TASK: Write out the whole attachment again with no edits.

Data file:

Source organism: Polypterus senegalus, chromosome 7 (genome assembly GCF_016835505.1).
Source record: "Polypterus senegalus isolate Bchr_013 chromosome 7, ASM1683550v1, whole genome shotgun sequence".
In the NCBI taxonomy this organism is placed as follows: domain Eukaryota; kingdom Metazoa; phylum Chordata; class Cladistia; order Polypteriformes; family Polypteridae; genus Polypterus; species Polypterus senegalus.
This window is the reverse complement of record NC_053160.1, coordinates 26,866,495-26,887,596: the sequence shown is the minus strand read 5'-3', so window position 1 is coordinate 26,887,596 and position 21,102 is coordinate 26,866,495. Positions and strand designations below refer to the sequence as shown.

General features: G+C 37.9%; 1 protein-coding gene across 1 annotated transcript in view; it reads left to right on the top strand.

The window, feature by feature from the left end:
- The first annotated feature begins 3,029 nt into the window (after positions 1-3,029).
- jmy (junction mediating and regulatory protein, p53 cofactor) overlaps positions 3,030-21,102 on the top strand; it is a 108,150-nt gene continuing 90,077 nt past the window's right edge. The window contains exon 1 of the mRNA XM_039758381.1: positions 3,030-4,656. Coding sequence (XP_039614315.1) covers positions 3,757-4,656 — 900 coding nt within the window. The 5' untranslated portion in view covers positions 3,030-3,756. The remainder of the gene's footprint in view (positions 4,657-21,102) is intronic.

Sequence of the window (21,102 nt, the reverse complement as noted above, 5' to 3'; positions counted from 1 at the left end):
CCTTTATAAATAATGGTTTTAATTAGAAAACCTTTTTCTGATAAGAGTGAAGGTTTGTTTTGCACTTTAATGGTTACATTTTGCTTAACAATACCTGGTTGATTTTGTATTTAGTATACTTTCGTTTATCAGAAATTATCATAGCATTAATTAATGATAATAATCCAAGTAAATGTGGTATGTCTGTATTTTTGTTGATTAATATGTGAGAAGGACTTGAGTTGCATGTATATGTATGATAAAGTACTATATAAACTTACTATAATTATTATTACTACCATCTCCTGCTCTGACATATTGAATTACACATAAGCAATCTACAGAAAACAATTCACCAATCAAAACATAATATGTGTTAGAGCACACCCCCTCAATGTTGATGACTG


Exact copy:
Source organism: Polypterus senegalus, chromosome 7 (genome assembly GCF_016835505.1).
Source record: "Polypterus senegalus isolate Bchr_013 chromosome 7, ASM1683550v1, whole genome shotgun sequence".
In the NCBI taxonomy this organism is placed as follows: domain Eukaryota; kingdom Metazoa; phylum Chordata; class Cladistia; order Polypteriformes; family Polypteridae; genus Polypterus; species Polypterus senegalus.
This window is the reverse complement of record NC_053160.1, coordinates 26,866,495-26,887,596: the sequence shown is the minus strand read 5'-3', so window position 1 is coordinate 26,887,596 and position 21,102 is coordinate 26,866,495. Positions and strand designations below refer to the sequence as shown.

General features: G+C 37.9%; 1 protein-coding gene across 1 annotated transcript in view; it reads left to right on the top strand.

The window, feature by feature from the left end:
- The first annotated feature begins 3,029 nt into the window (after positions 1-3,029).
- jmy (junction mediating and regulatory protein, p53 cofactor) overlaps positions 3,030-21,102 on the top strand; it is a 108,150-nt gene continuing 90,077 nt past the window's right edge. The window contains exon 1 of the mRNA XM_039758381.1: positions 3,030-4,656. Coding sequence (XP_039614315.1) covers positions 3,757-4,656 — 900 coding nt within the window. The 5' untranslated portion in view covers positions 3,030-3,756. The remainder of the gene's footprint in view (positions 4,657-21,102) is intronic.

Sequence of the window (21,102 nt, the reverse complement as noted above, 5' to 3'; positions counted from 1 at the left end):
CCTTTATAAATAATGGTTTTAATTAGAAAACCTTTTTCTGATAAGAGTGAAGGTTTGTTTTGCACTTTAATGGTTACATTTTGCTTAACAATACCTGGTTGATTTTGTATTTAGTATACTTTCGTTTATCAGAAATTATCATAGCATTAATTAATGATAATAATCCAAGTAAATGTGGTATGTCTGTATTTTTGTTGATTAATATGTGAGAAGGACTTGAGTTGCATGTATATGTATGATAAAGTACTATATAAACTTACTATAATTATTATTACTACCATCTCCTGCTCTGACATATTGAATTACACATAAGCAATCTACAGAAAACAATTCACCAATCAAAACATAATATGTGTTAGAGCACACCCCCTCAATGTTGATGACTG